It’s not always practical to just rely on your phone though. While it’s convenient, physical buttons are much easier and nicer to use while watching TV. The Harmony Elite remote is the ultimate universal remote. At the top of the remote is a 1.5” touchscreen. Here you can start and end activities, or use a device, such as your smart home devices or if you just want to switch inputs on your TV. Underneath the touchscreen, you have standard media control buttons, such as a directional pad, volume control, fast forward and rewind, pause and play, stop, record, back, etc. It’s organized nicely that after a little bit of use it’s easy to tell which button is which just by feeling it. Not that you’ll need too though, as the buttons and touchscreen are backlit. After a small amount of inactivity, the lights turn off, reducing distractions while you watch your favorite show. This is actually one of my favorite features of the remote. It makes it really easy to identify each button, which is great for when you forget where a certain button is. I found the touchscreen to be good for people unfamiliar with the setup, with the custom icon and clear description for each activity, compared to three text-less buttons on some of Logitech’s other remotes.
Unlike some of Logitech’s other remotes however, you won’t be getting a year’s worth of battery life. The touchscreen and backlight take their toll on the remote, and while it can go through a few days without being charged, you’ll need to be charging it fairly regularly. Logitech has a charging cradle for that task, which makes it effortless.
At the bottom of the remote are some buttons that let you control your smart devices. There are two on the left side designed for smart lights, with two on the right side designed for smart outlets. Fortunately, you can map these buttons to any devices, which was great in my case because I didn’t have any smart outlets. I had the top light button toggle the lights in the recreation room, with the bottom one toggling all of my smart lights. It worked great with both my Philips Hue and LIFX bulbs. The only smart lights that weren’t compatible that I owned were the Nanoleaf Light Panels. There is also a brightness rocker in-between the two buttons, which will either increase or decrease the brightness in increments of 10%.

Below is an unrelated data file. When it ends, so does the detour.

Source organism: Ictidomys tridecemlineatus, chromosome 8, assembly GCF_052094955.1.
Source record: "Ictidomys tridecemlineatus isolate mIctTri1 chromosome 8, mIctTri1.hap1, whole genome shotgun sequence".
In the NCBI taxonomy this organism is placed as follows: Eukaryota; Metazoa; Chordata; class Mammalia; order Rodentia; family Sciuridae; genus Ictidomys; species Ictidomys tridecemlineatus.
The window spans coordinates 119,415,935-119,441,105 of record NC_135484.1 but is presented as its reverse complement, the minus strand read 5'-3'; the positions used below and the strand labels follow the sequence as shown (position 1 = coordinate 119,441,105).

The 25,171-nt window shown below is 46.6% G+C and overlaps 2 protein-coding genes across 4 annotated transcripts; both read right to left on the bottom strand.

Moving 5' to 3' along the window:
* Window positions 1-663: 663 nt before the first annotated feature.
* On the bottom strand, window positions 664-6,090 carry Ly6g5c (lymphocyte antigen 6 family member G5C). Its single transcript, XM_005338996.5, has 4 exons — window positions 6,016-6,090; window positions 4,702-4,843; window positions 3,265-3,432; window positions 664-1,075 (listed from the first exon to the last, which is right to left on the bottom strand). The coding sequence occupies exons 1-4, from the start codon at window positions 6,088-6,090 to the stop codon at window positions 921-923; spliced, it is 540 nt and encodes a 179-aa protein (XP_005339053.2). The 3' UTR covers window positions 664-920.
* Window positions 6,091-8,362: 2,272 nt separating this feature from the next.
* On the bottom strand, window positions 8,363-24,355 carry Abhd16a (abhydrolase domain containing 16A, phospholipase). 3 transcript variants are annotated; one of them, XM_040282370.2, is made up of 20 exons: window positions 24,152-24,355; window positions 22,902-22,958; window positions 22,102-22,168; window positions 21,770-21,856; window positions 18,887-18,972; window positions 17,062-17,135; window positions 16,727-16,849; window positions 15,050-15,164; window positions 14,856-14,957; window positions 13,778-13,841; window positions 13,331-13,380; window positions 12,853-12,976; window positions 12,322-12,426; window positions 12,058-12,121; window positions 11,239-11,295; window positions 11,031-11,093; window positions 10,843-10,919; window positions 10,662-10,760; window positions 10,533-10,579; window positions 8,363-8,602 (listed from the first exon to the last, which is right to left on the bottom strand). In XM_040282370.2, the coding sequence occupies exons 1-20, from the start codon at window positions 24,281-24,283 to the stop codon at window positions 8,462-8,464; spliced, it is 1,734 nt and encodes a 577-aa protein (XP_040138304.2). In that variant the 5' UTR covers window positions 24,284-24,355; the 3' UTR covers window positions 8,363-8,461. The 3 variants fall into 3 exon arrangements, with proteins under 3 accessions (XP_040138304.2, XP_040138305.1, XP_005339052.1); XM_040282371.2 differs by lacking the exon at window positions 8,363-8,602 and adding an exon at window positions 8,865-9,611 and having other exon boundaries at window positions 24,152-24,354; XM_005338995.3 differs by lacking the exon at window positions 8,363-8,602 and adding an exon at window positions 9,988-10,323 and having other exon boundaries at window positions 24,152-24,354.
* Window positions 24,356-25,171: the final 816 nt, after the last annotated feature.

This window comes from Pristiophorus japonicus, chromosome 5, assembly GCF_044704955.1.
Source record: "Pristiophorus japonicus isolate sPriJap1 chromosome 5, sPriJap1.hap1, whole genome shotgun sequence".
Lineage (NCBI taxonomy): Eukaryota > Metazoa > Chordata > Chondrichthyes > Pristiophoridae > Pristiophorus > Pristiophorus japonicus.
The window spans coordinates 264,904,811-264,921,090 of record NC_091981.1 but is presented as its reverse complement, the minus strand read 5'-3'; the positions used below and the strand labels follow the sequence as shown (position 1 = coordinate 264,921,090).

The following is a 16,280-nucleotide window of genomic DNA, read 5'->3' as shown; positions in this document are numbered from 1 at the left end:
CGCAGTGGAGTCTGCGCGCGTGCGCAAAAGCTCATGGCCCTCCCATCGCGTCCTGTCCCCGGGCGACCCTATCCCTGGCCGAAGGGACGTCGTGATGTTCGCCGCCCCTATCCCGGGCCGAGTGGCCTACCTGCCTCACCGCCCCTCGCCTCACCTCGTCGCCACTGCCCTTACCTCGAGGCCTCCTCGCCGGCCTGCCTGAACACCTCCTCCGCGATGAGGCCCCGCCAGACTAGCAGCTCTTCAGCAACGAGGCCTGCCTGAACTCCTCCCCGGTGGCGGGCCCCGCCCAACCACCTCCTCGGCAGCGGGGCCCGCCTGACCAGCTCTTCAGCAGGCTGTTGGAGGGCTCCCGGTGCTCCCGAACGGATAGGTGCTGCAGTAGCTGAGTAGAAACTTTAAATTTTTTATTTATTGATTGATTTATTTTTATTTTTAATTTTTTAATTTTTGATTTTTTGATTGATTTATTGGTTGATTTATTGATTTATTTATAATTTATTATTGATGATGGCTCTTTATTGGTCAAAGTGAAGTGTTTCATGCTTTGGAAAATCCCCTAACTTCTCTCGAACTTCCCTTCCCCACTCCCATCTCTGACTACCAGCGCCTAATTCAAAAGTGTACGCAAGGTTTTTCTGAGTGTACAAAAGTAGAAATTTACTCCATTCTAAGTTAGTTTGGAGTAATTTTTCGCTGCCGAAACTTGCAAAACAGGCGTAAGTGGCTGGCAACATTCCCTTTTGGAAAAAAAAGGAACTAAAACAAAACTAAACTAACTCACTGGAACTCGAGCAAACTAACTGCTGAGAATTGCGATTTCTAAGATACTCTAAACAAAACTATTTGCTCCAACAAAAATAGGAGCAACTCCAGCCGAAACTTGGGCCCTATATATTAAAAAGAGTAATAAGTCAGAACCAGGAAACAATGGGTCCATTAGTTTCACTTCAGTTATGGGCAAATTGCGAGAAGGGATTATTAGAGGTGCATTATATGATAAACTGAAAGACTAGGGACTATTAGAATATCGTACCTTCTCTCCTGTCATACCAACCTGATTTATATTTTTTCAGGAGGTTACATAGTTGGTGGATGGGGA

While the Harmony Elite device is great, it isn’t perfect. Sometimes it would take a while for an activity to start, while sometimes there is a slight delay between when you push a button to when the action takes place, for things like pausing or fast forwarding. One major downside is that it can’t entirely replace your Apple TV remote, since it works over IR and not Bluetooth, so you can’t use Siri or play games on it with the trackpad. Imagine using your 4th or 5th Generation Apple TV with the older, 3rd Generation Apple TV remote. That’s what it’s like using the Harmony Elite remote with the Apple TV. The touchscreen does work very well with the Wii U however, as you can use the touchscreen as a replacement for pointing a Wiimote at the TV.
The biggest downside of the Elite though has to be the price. At $350, it certainly is not cheap. At that price, it makes it rather hard to recommend to the average consumer looking to replace a couple of remotes. If you don’t want to spend so much money, you can buy the Harmony Hub for just $100, which allows you to use your phone as the remote. You’ll still get the ability to controls your devices, create activities, and control your devices away from home. For just $30 more, you can buy the Harmony Companion, which includes a hub and physical remote. It doesn’t have a touchscreen, but it’s suitable for most people’s needs. Unless you can get a good deal on it, the Harmony Elite is more reserved for people who are serious about their home entertainment and have a large setup. That being said, if money is no problem for you, or you’re looking for one of the finest universal remotes on the market, go ahead and buy the Harmony Elite. You won’t be disappointed. You may buy it from Logitech’s official website.
What do you think of the Logitech Harmony Elite remote? Would you consider paying $350 for it? Let us know in the comments down below!